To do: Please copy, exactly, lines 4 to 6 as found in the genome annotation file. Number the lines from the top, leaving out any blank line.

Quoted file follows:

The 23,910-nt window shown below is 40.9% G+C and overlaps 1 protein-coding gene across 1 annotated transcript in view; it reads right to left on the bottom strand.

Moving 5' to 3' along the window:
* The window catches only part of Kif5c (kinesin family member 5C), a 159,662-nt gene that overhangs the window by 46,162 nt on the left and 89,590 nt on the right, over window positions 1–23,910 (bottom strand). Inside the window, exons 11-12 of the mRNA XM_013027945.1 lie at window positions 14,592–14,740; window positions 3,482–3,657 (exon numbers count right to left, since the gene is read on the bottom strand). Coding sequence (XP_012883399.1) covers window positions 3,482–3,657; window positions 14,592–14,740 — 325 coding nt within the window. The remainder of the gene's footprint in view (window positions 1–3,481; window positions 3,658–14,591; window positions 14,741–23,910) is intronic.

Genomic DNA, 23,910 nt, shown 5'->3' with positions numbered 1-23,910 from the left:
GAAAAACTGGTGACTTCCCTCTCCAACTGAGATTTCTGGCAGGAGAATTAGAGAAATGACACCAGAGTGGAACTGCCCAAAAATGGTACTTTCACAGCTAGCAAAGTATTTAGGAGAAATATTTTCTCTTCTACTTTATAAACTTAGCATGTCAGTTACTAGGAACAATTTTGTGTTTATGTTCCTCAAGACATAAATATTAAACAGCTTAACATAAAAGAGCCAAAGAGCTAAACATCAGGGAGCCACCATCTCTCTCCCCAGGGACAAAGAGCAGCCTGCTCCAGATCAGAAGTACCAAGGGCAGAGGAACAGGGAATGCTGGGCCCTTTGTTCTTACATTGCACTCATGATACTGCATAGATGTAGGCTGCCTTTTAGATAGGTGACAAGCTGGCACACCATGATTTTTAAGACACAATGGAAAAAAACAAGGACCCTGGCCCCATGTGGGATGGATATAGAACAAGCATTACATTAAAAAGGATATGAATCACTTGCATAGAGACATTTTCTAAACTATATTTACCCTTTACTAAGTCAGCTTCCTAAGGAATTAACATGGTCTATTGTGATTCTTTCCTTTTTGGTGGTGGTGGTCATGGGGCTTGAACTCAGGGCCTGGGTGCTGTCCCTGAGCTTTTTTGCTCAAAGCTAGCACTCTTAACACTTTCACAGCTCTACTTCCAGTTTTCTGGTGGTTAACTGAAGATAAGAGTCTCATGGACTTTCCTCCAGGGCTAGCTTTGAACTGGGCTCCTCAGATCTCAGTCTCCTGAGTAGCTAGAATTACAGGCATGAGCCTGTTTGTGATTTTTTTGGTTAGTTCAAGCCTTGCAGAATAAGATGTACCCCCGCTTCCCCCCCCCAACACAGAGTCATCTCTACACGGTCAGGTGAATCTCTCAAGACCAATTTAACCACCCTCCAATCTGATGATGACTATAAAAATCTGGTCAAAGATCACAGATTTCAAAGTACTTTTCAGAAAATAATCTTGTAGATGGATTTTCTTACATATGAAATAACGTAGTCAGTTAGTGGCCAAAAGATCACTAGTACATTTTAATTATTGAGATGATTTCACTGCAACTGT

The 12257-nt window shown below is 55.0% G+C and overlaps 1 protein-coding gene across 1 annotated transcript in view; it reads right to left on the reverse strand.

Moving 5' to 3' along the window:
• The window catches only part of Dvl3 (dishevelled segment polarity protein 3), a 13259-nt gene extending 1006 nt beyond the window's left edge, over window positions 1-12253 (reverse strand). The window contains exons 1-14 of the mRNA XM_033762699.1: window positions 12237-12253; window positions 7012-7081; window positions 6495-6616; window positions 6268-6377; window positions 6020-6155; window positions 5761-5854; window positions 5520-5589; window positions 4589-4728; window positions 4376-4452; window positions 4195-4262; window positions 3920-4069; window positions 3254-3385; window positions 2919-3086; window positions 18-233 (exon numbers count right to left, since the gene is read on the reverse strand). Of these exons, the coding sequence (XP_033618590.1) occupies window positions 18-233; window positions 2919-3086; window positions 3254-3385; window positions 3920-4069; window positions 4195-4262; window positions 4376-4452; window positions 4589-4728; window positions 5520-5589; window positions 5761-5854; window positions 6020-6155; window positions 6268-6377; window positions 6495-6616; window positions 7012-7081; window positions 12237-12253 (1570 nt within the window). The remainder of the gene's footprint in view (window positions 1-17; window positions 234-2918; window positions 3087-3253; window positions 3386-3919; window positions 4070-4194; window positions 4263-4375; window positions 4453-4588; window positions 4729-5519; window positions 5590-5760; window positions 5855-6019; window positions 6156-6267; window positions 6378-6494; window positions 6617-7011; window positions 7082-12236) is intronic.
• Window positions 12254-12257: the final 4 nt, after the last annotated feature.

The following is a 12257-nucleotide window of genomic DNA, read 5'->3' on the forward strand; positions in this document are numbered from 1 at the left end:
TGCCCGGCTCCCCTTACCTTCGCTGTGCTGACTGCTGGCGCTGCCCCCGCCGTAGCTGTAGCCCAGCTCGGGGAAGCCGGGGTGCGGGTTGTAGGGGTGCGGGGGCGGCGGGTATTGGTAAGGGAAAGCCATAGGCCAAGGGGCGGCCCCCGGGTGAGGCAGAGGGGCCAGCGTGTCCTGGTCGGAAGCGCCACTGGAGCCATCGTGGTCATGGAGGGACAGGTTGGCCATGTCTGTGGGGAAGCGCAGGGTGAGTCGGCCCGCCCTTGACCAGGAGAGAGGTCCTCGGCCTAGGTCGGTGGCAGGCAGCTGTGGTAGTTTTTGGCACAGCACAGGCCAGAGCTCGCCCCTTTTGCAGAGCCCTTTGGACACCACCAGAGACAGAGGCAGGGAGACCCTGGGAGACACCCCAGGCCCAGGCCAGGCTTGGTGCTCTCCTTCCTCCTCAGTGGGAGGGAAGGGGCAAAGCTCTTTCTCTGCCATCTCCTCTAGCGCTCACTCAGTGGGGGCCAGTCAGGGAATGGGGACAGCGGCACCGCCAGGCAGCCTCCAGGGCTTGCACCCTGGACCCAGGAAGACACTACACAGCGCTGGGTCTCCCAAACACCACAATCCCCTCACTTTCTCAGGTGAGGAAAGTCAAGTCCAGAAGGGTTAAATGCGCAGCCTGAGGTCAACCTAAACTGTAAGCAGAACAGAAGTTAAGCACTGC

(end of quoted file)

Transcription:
Genomic DNA, 23,910 nt, shown 5'->3' with positions numbered 1-23,910 from the left:
GAAAAACTGGTGACTTCCCTCTCCAACTGAGATTTCTGGCAGGAGAATTAGAGAAATGACACCAGAGTGGAACTGCCCAAAAATGGTACTTTCACAGCTAGCAAAGTATTTAGGAGAAATATTTTCTCTTCTACTTTATAAACTTAGCATGTCAGTTACTAGGAACAATTTTGTGTTTATGTTCCTCAAGACATAAATATTAAACAGCTTAACATAAAAGAGCCAAAGAGCTAAACATCAGGGAGCCACCATCTCTCTCCCCAGGGACAAAGAGCAGCCTGCTCCAGATCAGAAGTACCAAGGGCAGAGGAACAGGGAATGCTGGGCCCTTTGTTCTTACATTGCACTCATGATACTGCATAGATGTAGGCTGCCTTTTAGATAGGTGACAAGCTGGCACACCATGATTTTTAAGACACAATGGAAAAAAACAAGGACCCTGGCCCCATGTGGGATGGATATAGAACAAGCATTACATTAAAAAGGATATGAATCACTTGCATAGAGACATTTTCTAAACTATATTTACCCTTTACTAAGTCAGCTTCCTAAGGAATTAACATGGTCTATTGTGATTCTTTCCTTTTTGGTGGTGGTGGTCATGGGGCTTGAACTCAGGGCCTGGGTGCTGTCCCTGAGCTTTTTTGCTCAAAGCTAGCACTCTTAACACTTTCACAGCTCTACTTCCAGTTTTCTGGTGGTTAACTGAAGATAAGAGTCTCATGGACTTTCCTCCAGGGCTAGCTTTGAACTGGGCTCCTCAGATCTCAGTCTCCTGAGTAGCTAGAATTACAGGCATGAGCCTGTTTGTGATTTTTTTGGTTAGTTCAAGCCTTGCAGAATAAGATGTACCCCCGCTTCCCCCCCCCAACACAGAGTCATCTCTACACGGTCAGGTGAATCTCTCAAGACCAATTTAACCACCCTCCAATCTGATGATGACTATAAAAATCTGGTCAAAGATCACAGATTTCAAAGTACTTTTCAGAAAATAATCTTGTAGATGGATTTTCTTACATATGAAATAACGTAGTCAGTTAGTGGCCAAAAGATCACTAGTACATTTTAATTATTGAGATGATTTCACTGCAACTGT

The 12257-nt window shown below is 55.0% G+C and overlaps 1 protein-coding gene across 1 annotated transcript in view; it reads right to left on the reverse strand.